Kudrle said the trade vacuum in Asia is now likely to be filled by China, which will set terms not nearly as favorable to the United States as TPP.

Kevin Paap, a Blue Earth County corn and soybean farmer and president of the Minnesota Farm Bureau, said TPP was projected to boost agricultural income by billions. “What is the administration going to do to replace that lost revenue immediately?” Paap asked, noting that it took seven years to negotiate TPP. “If it takes seven years to do individual deals, that doesn’t help me with low prices right now.”

Former Minnesota Gov. Tim Pawlenty, who now heads the Financial Services Roundtable, a national trade group, was more conciliatory. “President Trump promised he would negotiate better trade deals and we look forward to those better deals getting done and benefiting America’s security and economic interests,” Pawlenty said.

Cautious response

With Trump threatening financial penalties to businesses that move any operations abroad and with a Republican tax plan that offers a 10 percent “border adjustment” on imports, Minnesota businesses that supported TPP offered cautious, measured reactions Monday.

“Cargill advocated for TPP and NAFTA and we are committed to working with the Trump administration on inclusive trade policies that allow our economy to grow, our citizens to prosper and America to remain competitive,” Devry Boughner Vorwerk, Cargill’s vice president of corporate affairs, said in a statement.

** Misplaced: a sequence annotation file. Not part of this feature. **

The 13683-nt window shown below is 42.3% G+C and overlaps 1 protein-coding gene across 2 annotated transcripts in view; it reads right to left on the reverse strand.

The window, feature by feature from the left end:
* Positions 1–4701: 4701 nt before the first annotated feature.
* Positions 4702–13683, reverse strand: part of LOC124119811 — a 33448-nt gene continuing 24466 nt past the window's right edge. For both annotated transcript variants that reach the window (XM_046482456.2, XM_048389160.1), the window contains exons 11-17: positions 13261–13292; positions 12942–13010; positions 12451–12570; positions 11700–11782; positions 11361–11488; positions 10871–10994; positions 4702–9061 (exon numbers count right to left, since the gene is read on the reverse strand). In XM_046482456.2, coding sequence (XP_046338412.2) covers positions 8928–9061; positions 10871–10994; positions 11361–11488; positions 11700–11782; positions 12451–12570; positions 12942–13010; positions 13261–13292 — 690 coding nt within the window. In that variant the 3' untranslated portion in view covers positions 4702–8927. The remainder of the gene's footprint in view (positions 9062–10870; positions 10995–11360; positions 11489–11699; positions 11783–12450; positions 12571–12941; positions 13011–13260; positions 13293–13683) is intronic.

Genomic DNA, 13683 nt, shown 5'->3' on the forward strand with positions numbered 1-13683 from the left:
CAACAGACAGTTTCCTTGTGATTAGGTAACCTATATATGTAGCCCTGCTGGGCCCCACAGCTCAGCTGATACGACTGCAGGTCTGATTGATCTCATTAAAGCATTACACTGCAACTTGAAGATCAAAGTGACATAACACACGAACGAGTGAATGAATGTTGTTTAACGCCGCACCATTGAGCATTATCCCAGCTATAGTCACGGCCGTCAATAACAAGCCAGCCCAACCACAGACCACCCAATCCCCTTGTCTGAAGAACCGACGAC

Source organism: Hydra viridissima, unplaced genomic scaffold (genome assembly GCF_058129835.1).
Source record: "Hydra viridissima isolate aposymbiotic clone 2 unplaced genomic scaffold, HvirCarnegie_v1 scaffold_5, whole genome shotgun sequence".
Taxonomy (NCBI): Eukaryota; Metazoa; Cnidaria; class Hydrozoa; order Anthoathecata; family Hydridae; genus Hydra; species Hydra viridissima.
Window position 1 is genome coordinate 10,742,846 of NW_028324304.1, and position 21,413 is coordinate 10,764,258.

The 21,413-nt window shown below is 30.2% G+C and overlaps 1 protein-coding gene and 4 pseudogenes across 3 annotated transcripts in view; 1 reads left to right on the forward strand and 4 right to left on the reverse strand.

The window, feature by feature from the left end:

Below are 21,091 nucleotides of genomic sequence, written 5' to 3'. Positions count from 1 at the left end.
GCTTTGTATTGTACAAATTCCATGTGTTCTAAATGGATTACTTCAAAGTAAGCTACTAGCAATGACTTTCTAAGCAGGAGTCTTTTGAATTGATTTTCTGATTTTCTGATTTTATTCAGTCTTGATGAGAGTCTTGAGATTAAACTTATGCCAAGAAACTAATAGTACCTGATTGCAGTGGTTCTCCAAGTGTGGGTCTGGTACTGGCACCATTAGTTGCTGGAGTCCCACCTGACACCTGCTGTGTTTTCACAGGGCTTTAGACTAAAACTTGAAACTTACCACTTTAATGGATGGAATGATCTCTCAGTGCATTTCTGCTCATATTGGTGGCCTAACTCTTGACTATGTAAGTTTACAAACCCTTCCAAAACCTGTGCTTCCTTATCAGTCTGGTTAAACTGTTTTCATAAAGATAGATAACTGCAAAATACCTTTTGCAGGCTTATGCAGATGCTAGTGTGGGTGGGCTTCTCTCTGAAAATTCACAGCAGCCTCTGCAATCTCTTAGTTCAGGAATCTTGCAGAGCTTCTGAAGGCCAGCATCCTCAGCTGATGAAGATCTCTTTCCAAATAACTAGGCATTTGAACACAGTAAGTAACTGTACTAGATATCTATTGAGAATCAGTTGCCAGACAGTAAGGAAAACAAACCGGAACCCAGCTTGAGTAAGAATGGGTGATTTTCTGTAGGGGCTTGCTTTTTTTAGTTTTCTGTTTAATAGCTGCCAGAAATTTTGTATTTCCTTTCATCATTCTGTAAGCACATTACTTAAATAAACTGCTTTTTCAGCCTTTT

Target said it “is monitoring and evaluating the latest developments with regard to trade policy,” but had “nothing specific to share at this time.”

Medtronic declined to comment and deferred to its trade association, the Advanced Medical Technology Association, which has a membership that includes most of Minnesota’s medical technology companies and which had been vocally in favor of TPP.

“The medical technology industry has consistently supported trade agreements that open markets and improve patient access to needed medical advancements,” the trade group said.

Trump has said he will strike agreements with individual countries as an alternative to TPP and also was setting up meetings with Canada and Mexico to discuss NAFTA.

“President Trump could cancel NAFTA this afternoon, but that would be really bad for American manufacturing,” said Tim Kehoe, a University of Minnesota trade economist who worked on NAFTA for the Mexican government. “Getting the factories back in the Midwest the way we had 25 years ago is not going to happen. That’s technology, not trade.”

More than anything, trade specialists question how Trump’s economic protectionism, embodied in his America First plan, can improve the lot of American workers if it starts a trade war.

“Outsourcing [from free trade agreements] is responsible for maybe 15 to 20 percent of job losses,” said Dan Ikenson, director of the trade center at the CATO Institute, a free-market think tank. The rest are attributable to mechanization.

“I don’t know how you bring back jobs that were replaced by machines,” he said.